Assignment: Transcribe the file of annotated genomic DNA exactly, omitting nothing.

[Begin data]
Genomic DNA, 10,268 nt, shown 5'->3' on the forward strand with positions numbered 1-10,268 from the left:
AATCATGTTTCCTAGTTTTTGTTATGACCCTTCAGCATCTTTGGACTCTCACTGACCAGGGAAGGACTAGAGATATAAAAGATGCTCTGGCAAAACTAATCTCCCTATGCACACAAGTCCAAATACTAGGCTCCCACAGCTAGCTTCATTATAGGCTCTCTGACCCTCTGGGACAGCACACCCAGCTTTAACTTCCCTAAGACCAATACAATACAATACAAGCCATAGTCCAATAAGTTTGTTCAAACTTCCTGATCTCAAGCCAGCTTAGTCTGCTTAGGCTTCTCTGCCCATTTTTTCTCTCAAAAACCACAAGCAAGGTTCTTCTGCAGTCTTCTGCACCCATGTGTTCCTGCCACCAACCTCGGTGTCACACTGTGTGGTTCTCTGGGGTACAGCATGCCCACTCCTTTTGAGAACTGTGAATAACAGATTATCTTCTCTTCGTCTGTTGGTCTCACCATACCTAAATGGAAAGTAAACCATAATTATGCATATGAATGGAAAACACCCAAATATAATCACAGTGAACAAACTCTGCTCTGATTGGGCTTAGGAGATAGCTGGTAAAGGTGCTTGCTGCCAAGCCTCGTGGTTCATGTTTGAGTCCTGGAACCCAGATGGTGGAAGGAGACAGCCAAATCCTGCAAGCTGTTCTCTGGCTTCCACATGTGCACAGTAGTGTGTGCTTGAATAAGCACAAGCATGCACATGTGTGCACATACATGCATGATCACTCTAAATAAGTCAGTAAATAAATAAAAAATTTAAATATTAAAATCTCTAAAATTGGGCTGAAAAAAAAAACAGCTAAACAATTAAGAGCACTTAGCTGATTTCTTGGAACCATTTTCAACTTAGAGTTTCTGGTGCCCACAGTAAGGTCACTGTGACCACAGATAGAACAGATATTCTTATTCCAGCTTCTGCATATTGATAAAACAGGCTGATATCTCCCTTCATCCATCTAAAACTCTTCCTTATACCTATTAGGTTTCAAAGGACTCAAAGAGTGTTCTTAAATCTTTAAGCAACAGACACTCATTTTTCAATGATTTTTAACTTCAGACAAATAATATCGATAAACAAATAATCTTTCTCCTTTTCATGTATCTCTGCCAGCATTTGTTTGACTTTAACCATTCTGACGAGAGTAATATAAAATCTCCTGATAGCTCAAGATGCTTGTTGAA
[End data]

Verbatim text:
Genomic DNA, 10,268 nt, shown 5'->3' on the forward strand with positions numbered 1-10,268 from the left:
AATCATGTTTCCTAGTTTTTGTTATGACCCTTCAGCATCTTTGGACTCTCACTGACCAGGGAAGGACTAGAGATATAAAAGATGCTCTGGCAAAACTAATCTCCCTATGCACACAAGTCCAAATACTAGGCTCCCACAGCTAGCTTCATTATAGGCTCTCTGACCCTCTGGGACAGCACACCCAGCTTTAACTTCCCTAAGACCAATACAATACAATACAAGCCATAGTCCAATAAGTTTGTTCAAACTTCCTGATCTCAAGCCAGCTTAGTCTGCTTAGGCTTCTCTGCCCATTTTTTCTCTCAAAAACCACAAGCAAGGTTCTTCTGCAGTCTTCTGCACCCATGTGTTCCTGCCACCAACCTCGGTGTCACACTGTGTGGTTCTCTGGGGTACAGCATGCCCACTCCTTTTGAGAACTGTGAATAACAGATTATCTTCTCTTCGTCTGTTGGTCTCACCATACCTAAATGGAAAGTAAACCATAATTATGCATATGAATGGAAAACACCCAAATATAATCACAGTGAACAAACTCTGCTCTGATTGGGCTTAGGAGATAGCTGGTAAAGGTGCTTGCTGCCAAGCCTCGTGGTTCATGTTTGAGTCCTGGAACCCAGATGGTGGAAGGAGACAGCCAAATCCTGCAAGCTGTTCTCTGGCTTCCACATGTGCACAGTAGTGTGTGCTTGAATAAGCACAAGCATGCACATGTGTGCACATACATGCATGATCACTCTAAATAAGTCAGTAAATAAATAAAAAATTTAAATATTAAAATCTCTAAAATTGGGCTGAAAAAAAAAACAGCTAAACAATTAAGAGCACTTAGCTGATTTCTTGGAACCATTTTCAACTTAGAGTTTCTGGTGCCCACAGTAAGGTCACTGTGACCACAGATAGAACAGATATTCTTATTCCAGCTTCTGCATATTGATAAAACAGGCTGATATCTCCCTTCATCCATCTAAAACTCTTCCTTATACCTATTAGGTTTCAAAGGACTCAAAGAGTGTTCTTAAATCTTTAAGCAACAGACACTCATTTTTCAATGATTTTTAACTTCAGACAAATAATATCGATAAACAAATAATCTTTCTCCTTTTCATGTATCTCTGCCAGCATTTGTTTGACTTTAACCATTCTGACGAGAGTAATATAAAATCTCCTGATAGCTCAAGATGCTTGTTGAA